Treating the Impaired Physician or 'How Doc Got Sober'
An innovative treatment program for physicians with SUDs might help everyone.
Posted September 8, 2020
Our guest columnist this week is Dr. Linville M. Meadows. Meadows is an Honors graduate of the UNC School of Medicine and studied at Duke University. He later held faculty positions at both institutions. He was recognized internationally for his work in cancer research, receiving both grants and awards. He authored numerous scientific articles.
His recovery from addiction to drugs and alcohol began on May 7, 1997. Since then, he has counseled a large number of addicts and alcoholics striving to get clean and sober. His observations and study over the last 20 years form the basis for his new book, A Spiritual Pathway to Recover from Addiction, A Physician’s Journey of Discovery.
Addiction affects physicians at the same rate as is found in the general population, about 10%. Unlike the general population, however, an intensive rehab program improves their chances of long-term sobriety to over 70%. The question becomes, how is this achieved, and can anyone benefit? And, who were these doctors, what did they learn, and how did it change them?
“We’re all just bozos on this bus.” As a group, we were diverse: every specialty, every religion, every part of the country. We were frightened, for addiction had taken over our lives. But try as we might, we couldn’t quit.
“I don’t need anyone’s help.” As practicing physicians, we denied our problem to everyone, including ourselves. But if you had asked us, we could only say, “I’m fine.”
“Rules were made for people who can’t think for themselves.” In many ways, the practice of medicine enables addiction: black and white thinking, tunnel vision, overthinking, an ego the size of Cleveland. We were sure we knew the answer to every question and of course, we were always right. We wore the mask of invincibility and carried arrogance in our little black bag.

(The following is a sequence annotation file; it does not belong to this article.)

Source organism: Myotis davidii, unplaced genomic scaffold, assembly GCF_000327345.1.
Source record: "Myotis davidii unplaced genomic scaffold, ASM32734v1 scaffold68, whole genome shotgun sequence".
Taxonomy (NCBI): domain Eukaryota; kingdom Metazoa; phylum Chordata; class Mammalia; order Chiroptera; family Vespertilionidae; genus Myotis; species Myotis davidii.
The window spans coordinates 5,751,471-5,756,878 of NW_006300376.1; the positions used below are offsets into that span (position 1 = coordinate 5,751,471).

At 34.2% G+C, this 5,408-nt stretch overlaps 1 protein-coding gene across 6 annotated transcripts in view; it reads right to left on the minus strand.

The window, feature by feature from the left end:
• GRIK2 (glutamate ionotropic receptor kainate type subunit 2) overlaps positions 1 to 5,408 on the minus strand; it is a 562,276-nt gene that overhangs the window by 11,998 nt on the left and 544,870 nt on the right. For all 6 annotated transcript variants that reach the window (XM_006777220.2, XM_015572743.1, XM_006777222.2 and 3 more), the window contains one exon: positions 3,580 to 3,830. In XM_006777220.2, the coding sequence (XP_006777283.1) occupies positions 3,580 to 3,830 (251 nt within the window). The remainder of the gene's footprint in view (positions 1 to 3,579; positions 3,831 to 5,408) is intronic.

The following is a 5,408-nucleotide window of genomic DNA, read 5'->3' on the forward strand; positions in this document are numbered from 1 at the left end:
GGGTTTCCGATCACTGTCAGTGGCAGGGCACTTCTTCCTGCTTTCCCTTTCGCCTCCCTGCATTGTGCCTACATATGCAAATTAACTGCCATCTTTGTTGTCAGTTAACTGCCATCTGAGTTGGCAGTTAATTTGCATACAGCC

“One day at a time.” The slide into full-blown addiction was slow; a drink with dinner became a dozen. Just as insidious was the decay of our mental function. We were trapped in the habits that carried us into addiction. We held onto these ideas with incredible fierceness. We found we could not think ourselves into sobriety. Only prolonged enforced sobriety worked, until with time, our thinking returned to normal. Which is why 28 days is not nearly enough.
“Who’s the doctor here.” We had to accept that we weren’t the doctor anymore. We were the patient.
“The bottle was but a symptom.” Our problem wasn’t just chemical dependency. Our thoughts, our reasoning, our habits, our very character, had become warped. To untangle the knots of our disease required a wholesale rearrangement of who we were.
“You don’t have to change much, just everything.” We began the process of self-discovery, making peace with the past, removing the resentments and character defects which hobbled us. We dumped the old ways for the new. The principles we needed turned out to be quite spiritual in nature. Sadly, they sounded much like the words of wisdom we heard at our mother’s knee.
“There is a God, and it ain’t you!” We had long ago abandoned the religion of our fathers. Now we worshipped at the altar of John Barleycorn and Lady Cocaine. We surrendered our lives to them and did their bidding willingly. Now, we had to find a Higher Power we could relate to. When we reached out, we found something. Prayer became a part of our world, and to our great intellectual surprise, it actually worked.
“I am not my thoughts.” We discovered we could control our thoughts. We were no longer at the mercy of our resentments or our emotions. Our new thinking led to new behavior patterns. We gave up self-seeking and began to care for our fellow man. The altruism that brought us to medicine, which had died so gloriously in our addiction, was revived.
“My job, my job, my job.” No longer was our career our number one priority. My Higher Power, my recovery from addiction, and my family, in that order. Helping others, too. When we listened to our deepest inner self, all manner of virtues came tumbling out, honesty chief among them. We liked the way it made us feel.
“We ceased fighting anything and everything.” Overcoming our addiction changed us. Life was good, and getting better by the day. We were at peace with ourselves, our world, and with life itself. But like any other chronic disease, constant vigilance was required if we were to maintain our sobriety and our new-found serenity.
Dr. Meadows and his wife, Ann, live on a hobby farm in the Blue Ridge Mountains of Virginia. In the barnyard you will find two sheep, three alpacas, one donkey, and numerous birds including turkeys, ducks, geese, and bunch of chickens. An organic garden sits nearby. He is an avid photographer and plays bluegrass guitar.